This is an ongoing series, based on conversations with Bruce Mau, to help people working in the brand-experience medium embrace and apply the 24 Design Principles. I believe that spending time with these interrelated, non-linear habits of thinking can help us realize better outcomes — at work, in our personal lives, and in the world at large.
One of the common misconceptions we learn to overcome when we embrace design thinking is that “design” is restricted to the creation of a visual object or work of art, crafted by a single, discreet individual. Bruce Mau reminds us that design is often team-based and has more to do with designing the systems you don’t see.
Moreover, Bruce describes the ability to design the invisible as “a totally liberating experience. So much of design is really bracketed by what we see…. In some ways, the highest order design is what you don’t see…. When you get in your car, you don’t want to know how it works… you want the experience… The Holy Grail of design is to be behind the scenes — under the surface.”
Ironically, the most elegant designs are those we don’t even notice.
It’s gratifying to consider that this is what Freeman has long been known for. We were doing design thinking before we knew what it was. When I watch our team at CES planning everything from load-in to load-out — storing the crates in a certain order, thinking through every aspect of risk management, considering every logistical detail — this is the essence of what design means. Our success at CES is the result of hundreds of thousands of decisions that remain invisible — decisions that allow a vast and complex show to happen right on schedule.
Plans for any big brand experience call for incredibly robust design. And the proof of success is that the design remains unnoticed. To quote Bruce in the book Massive Change, “For most of us, design is invisible. Until it fails.” Think about that the next time your paycheck is magically deposited into your bank account, and be grateful for the invisible payroll design that makes it happen seamlessly.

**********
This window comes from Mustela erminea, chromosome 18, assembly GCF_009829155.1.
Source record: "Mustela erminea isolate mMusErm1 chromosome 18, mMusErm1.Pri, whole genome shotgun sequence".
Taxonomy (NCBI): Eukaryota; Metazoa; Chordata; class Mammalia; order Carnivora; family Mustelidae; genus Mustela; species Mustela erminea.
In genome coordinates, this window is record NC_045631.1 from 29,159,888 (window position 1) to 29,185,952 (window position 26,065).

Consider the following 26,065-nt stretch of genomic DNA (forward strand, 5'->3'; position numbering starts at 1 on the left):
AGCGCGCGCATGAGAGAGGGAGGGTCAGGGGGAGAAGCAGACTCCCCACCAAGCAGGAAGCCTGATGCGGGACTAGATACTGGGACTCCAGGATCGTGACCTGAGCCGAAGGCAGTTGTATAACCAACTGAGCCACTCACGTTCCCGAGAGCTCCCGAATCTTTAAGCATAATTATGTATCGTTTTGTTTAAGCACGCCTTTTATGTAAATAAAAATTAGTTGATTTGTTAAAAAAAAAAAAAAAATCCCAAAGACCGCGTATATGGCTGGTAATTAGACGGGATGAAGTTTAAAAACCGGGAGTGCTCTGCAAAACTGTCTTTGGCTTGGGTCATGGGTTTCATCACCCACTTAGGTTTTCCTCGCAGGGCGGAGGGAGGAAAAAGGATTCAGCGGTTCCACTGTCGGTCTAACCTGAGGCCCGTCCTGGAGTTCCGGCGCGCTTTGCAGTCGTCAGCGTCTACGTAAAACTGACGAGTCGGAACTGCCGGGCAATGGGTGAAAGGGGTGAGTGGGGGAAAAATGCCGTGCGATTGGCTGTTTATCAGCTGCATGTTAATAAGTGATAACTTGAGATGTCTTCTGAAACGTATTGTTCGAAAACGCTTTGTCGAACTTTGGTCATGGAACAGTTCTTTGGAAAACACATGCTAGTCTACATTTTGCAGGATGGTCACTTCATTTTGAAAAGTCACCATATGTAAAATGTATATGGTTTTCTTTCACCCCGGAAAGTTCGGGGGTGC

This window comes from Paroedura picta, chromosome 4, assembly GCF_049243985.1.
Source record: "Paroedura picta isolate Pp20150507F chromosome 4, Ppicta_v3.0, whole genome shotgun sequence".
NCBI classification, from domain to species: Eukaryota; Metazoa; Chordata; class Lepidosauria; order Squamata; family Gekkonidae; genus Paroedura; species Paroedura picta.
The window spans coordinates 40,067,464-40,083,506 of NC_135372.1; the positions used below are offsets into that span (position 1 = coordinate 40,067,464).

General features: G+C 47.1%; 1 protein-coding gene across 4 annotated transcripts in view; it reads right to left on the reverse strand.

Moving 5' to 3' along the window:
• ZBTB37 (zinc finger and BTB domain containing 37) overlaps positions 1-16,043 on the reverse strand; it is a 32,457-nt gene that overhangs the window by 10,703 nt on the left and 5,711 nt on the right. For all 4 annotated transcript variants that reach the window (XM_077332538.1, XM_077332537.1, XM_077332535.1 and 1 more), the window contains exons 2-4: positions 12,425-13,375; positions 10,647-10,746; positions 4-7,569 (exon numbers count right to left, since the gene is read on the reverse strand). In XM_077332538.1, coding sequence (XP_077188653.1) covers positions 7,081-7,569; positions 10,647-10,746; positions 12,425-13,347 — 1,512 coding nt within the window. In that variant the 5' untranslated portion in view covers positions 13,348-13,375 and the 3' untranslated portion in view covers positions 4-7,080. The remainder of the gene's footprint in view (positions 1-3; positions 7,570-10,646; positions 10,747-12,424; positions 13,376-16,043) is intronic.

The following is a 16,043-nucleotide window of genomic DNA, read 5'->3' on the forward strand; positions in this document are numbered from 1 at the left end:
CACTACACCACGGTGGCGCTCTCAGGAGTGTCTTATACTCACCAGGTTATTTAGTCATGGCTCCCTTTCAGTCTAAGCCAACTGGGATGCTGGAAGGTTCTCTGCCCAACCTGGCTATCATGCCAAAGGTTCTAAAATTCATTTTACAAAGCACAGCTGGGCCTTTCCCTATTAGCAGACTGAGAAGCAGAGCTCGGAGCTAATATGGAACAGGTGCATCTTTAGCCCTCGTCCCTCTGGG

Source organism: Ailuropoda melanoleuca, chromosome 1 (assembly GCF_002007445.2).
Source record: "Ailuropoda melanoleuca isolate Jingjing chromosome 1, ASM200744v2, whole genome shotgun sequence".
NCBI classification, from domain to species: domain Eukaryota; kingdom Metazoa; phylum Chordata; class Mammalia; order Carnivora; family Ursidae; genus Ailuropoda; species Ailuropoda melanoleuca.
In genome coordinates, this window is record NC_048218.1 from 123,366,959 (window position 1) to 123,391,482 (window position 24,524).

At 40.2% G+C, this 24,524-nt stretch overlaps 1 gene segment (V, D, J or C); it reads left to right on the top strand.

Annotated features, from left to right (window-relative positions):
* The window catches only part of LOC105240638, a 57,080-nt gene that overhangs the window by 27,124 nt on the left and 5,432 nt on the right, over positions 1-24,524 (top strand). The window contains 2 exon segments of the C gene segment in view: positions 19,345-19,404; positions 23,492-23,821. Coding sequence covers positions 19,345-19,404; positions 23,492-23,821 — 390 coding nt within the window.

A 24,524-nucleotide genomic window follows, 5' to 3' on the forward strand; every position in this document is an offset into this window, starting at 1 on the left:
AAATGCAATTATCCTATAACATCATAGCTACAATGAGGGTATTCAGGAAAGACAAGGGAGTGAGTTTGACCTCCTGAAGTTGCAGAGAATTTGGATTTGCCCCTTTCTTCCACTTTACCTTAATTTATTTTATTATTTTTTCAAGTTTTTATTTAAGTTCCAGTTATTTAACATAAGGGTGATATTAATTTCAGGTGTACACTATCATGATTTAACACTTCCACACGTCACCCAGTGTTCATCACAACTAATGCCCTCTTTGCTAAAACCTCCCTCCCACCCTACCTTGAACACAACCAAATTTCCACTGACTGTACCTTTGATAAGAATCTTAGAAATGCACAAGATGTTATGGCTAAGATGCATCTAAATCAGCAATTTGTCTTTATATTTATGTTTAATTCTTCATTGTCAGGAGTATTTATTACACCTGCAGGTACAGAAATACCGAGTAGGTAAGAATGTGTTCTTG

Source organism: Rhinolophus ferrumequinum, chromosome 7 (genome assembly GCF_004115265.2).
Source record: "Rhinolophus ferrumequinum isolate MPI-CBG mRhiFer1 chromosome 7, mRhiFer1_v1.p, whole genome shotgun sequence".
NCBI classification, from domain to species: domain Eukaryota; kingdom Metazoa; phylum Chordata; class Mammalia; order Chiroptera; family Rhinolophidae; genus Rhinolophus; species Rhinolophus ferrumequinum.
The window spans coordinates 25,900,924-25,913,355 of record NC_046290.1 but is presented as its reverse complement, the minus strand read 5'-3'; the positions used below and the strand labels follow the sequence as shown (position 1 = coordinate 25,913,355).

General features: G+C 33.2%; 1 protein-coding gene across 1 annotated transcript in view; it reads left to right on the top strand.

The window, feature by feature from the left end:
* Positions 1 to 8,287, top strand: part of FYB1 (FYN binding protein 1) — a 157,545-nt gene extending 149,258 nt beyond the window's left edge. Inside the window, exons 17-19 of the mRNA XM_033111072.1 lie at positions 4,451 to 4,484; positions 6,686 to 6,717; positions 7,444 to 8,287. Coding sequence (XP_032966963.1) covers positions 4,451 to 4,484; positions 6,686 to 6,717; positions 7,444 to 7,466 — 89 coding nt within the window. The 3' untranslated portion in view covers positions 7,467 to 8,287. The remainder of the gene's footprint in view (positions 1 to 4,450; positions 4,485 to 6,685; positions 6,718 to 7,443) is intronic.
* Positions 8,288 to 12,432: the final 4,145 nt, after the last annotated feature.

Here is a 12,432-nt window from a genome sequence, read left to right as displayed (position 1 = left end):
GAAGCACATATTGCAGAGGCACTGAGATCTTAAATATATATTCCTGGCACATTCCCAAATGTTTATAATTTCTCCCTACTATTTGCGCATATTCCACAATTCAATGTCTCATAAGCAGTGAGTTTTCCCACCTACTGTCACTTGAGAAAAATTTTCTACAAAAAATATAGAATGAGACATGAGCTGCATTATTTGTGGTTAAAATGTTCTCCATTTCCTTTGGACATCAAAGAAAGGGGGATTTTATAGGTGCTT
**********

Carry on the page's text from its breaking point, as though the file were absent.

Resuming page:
The notion of designing the invisible may have been around a while, but it was championed by the 20th Century artist Marcel Duchamp, who wanted to release himself from the “tyranny of the eye.” Duchamp said, “What art is, in reality, is this missing link, not the links which exist. It's not what you see that is art; art is the gap.”
Bruce explains how this notion of exploring a creative practice unlimited by what we see gets at the heart of designing experiences for all five senses. “We can think of the whole experience as a design project. It’s not limited by the visual. And there are even things you are not aware of that are part of the design. All those systems are essential to our modern practice.”
What are the implications for those of us committed to designing the future of brand experience? An article in the Harvard Business Review cites research by the American Society of Association Executives pointing to declining membership across the board. The trends explored in the article underscore an opportunity to help our association clients become more relevant. It’s evident that many of the content and networking opportunities that used to be enjoyed as proprietary are now easily delivered online through streaming video, social networks, etc. And millennials who attend an event are looking for a different experience than the associations have traditionally offered.
So, the question we must ask ourselves as design thinkers is, how do we make the live branded experience the lynch-pin of the relationship? How do we leverage our expertise, our technology, our digital assets and data, to create experiences that simply can’t be held online? Many associations provide education and certification. How can we make this more meaningful at a live event than they could get online? How do we deploy the whole bandwidth of live experience to make participation in the live experience irreplaceable? Why would we design anything less?
The answer isn’t a new logo or new projection device. It’s not a thing. It’s a process. A system. A template. The answer is an invisible design structure that elevates everything so well… no one knows it’s there. But the experience itself is unforgettable.